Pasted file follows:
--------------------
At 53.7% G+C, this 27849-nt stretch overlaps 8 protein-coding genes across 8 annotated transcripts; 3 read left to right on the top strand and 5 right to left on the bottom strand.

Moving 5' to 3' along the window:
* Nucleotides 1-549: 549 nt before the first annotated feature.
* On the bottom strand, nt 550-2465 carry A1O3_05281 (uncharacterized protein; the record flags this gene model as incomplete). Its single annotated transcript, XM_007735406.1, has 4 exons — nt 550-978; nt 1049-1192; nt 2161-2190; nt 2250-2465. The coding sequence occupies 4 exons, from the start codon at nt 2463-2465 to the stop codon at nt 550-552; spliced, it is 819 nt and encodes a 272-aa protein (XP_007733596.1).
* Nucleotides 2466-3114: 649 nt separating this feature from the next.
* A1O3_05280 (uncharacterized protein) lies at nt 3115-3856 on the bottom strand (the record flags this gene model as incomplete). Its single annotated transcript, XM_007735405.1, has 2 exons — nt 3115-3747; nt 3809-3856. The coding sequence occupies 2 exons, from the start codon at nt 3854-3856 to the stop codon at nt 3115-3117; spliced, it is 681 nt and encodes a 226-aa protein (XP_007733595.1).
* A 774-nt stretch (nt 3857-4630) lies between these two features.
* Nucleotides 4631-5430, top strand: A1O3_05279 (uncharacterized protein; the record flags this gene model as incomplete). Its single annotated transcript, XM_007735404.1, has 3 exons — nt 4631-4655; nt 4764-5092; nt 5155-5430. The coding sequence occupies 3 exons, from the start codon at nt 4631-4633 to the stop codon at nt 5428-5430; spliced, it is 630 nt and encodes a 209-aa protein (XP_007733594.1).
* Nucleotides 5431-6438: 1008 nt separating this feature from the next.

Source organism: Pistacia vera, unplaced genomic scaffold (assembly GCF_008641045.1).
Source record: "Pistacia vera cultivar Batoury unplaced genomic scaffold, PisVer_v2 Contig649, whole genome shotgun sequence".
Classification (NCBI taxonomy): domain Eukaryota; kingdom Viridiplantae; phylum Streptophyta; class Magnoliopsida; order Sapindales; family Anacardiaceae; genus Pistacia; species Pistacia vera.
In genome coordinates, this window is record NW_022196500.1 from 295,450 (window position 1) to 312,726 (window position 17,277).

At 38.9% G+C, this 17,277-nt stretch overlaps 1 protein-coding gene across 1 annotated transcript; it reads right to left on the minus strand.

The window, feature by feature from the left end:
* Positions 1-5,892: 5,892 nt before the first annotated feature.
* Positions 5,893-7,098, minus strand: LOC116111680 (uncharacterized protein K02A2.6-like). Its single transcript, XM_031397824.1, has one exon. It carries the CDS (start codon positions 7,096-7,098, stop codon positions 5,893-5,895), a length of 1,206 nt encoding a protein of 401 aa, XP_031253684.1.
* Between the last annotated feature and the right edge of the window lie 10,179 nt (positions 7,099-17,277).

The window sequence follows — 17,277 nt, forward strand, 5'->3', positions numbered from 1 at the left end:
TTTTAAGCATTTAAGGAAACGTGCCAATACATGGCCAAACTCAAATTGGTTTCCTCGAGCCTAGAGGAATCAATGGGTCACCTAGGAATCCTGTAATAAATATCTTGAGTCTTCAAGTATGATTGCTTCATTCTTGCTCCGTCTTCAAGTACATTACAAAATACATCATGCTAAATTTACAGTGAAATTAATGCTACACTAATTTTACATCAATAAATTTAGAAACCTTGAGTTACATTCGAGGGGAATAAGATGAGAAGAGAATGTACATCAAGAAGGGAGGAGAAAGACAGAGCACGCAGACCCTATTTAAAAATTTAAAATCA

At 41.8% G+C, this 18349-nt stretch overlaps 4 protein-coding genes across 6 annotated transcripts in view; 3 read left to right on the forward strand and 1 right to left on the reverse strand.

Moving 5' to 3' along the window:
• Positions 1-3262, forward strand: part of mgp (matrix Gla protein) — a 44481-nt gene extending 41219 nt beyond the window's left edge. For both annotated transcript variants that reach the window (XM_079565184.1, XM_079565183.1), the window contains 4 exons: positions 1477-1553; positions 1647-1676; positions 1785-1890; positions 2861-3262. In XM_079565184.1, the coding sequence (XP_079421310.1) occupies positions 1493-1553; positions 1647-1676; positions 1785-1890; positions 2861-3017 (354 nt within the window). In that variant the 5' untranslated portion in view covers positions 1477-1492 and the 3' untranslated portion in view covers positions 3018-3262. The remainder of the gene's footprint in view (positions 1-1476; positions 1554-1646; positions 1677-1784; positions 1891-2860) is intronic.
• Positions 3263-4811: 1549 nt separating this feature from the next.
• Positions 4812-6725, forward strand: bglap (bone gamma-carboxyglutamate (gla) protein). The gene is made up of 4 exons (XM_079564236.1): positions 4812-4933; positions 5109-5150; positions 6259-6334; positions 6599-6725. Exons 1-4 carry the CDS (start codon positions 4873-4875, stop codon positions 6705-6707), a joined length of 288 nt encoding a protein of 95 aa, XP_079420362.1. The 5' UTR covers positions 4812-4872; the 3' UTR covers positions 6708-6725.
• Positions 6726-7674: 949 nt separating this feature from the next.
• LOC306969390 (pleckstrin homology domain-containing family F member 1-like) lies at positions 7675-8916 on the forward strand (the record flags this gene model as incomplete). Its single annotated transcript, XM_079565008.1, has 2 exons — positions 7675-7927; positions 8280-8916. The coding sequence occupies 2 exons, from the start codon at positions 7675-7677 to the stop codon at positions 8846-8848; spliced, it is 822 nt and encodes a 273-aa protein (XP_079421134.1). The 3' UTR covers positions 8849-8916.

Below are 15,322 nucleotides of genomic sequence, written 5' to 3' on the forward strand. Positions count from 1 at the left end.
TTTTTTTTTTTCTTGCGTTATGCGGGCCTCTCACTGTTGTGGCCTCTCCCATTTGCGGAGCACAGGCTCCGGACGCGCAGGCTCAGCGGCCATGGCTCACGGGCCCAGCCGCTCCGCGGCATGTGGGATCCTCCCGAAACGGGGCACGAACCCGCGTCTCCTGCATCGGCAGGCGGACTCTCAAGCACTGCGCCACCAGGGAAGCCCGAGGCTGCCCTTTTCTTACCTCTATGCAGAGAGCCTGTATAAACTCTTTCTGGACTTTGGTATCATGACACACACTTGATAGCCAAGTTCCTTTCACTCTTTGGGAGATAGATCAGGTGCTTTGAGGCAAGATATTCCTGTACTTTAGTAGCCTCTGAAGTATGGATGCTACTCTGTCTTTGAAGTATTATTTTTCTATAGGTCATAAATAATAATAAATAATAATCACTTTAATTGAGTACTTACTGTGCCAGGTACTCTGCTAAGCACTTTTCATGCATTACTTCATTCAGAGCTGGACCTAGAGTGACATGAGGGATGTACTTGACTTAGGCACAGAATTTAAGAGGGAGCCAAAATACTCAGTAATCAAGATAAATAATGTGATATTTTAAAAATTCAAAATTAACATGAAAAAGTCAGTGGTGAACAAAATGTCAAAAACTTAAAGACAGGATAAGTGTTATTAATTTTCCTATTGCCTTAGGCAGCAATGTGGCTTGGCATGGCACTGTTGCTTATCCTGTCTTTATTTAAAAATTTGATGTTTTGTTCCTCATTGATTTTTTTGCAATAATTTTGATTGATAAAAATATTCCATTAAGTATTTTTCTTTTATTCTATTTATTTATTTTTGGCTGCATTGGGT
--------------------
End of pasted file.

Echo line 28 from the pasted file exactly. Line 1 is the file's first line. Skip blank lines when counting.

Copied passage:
Below are 15,322 nucleotides of genomic sequence, written 5' to 3' on the forward strand. Positions count from 1 at the left end.